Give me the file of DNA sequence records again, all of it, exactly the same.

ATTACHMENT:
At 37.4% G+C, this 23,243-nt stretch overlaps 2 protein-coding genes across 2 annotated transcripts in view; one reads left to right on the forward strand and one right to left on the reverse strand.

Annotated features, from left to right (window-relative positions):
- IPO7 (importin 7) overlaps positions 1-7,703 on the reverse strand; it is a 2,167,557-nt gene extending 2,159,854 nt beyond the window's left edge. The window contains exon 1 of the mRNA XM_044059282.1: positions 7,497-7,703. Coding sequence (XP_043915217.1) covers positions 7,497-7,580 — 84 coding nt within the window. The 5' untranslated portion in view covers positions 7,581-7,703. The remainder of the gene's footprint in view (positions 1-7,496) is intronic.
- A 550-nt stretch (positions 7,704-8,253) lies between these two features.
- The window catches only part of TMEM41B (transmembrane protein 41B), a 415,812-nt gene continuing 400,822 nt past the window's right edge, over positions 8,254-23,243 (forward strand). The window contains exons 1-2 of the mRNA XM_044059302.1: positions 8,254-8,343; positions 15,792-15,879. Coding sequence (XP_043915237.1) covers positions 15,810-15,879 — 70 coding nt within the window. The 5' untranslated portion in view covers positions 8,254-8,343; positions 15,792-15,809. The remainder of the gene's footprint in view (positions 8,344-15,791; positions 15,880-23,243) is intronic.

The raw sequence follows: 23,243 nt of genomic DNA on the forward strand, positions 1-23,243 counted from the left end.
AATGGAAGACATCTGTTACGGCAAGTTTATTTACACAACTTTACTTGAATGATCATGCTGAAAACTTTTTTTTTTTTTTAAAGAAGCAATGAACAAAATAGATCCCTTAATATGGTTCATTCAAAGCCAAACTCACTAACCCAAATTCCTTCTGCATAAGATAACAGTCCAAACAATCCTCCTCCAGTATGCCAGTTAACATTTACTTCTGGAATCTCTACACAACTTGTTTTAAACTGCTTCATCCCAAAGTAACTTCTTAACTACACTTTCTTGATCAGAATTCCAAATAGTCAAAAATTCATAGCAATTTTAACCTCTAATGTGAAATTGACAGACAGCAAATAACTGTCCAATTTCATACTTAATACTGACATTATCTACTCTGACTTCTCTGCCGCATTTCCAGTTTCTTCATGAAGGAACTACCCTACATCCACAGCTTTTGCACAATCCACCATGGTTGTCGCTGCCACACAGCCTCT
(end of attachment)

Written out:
At 37.4% G+C, this 23,243-nt stretch overlaps 2 protein-coding genes across 2 annotated transcripts in view; one reads left to right on the forward strand and one right to left on the reverse strand.

Annotated features, from left to right (window-relative positions):
- IPO7 (importin 7) overlaps positions 1-7,703 on the reverse strand; it is a 2,167,557-nt gene extending 2,159,854 nt beyond the window's left edge. The window contains exon 1 of the mRNA XM_044059282.1: positions 7,497-7,703. Coding sequence (XP_043915217.1) covers positions 7,497-7,580 — 84 coding nt within the window. The 5' untranslated portion in view covers positions 7,581-7,703. The remainder of the gene's footprint in view (positions 1-7,496) is intronic.
- A 550-nt stretch (positions 7,704-8,253) lies between these two features.
- The window catches only part of TMEM41B (transmembrane protein 41B), a 415,812-nt gene continuing 400,822 nt past the window's right edge, over positions 8,254-23,243 (forward strand). The window contains exons 1-2 of the mRNA XM_044059302.1: positions 8,254-8,343; positions 15,792-15,879. Coding sequence (XP_043915237.1) covers positions 15,810-15,879 — 70 coding nt within the window. The 5' untranslated portion in view covers positions 8,254-8,343; positions 15,792-15,809. The remainder of the gene's footprint in view (positions 8,344-15,791; positions 15,880-23,243) is intronic.

The raw sequence follows: 23,243 nt of genomic DNA on the forward strand, positions 1-23,243 counted from the left end.
AATGGAAGACATCTGTTACGGCAAGTTTATTTACACAACTTTACTTGAATGATCATGCTGAAAACTTTTTTTTTTTTTTAAAGAAGCAATGAACAAAATAGATCCCTTAATATGGTTCATTCAAAGCCAAACTCACTAACCCAAATTCCTTCTGCATAAGATAACAGTCCAAACAATCCTCCTCCAGTATGCCAGTTAACATTTACTTCTGGAATCTCTACACAACTTGTTTTAAACTGCTTCATCCCAAAGTAACTTCTTAACTACACTTTCTTGATCAGAATTCCAAATAGTCAAAAATTCATAGCAATTTTAACCTCTAATGTGAAATTGACAGACAGCAAATAACTGTCCAATTTCATACTTAATACTGACATTATCTACTCTGACTTCTCTGCCGCATTTCCAGTTTCTTCATGAAGGAACTACCCTACATCCACAGCTTTTGCACAATCCACCATGGTTGTCGCTGCCACACAGCCTCT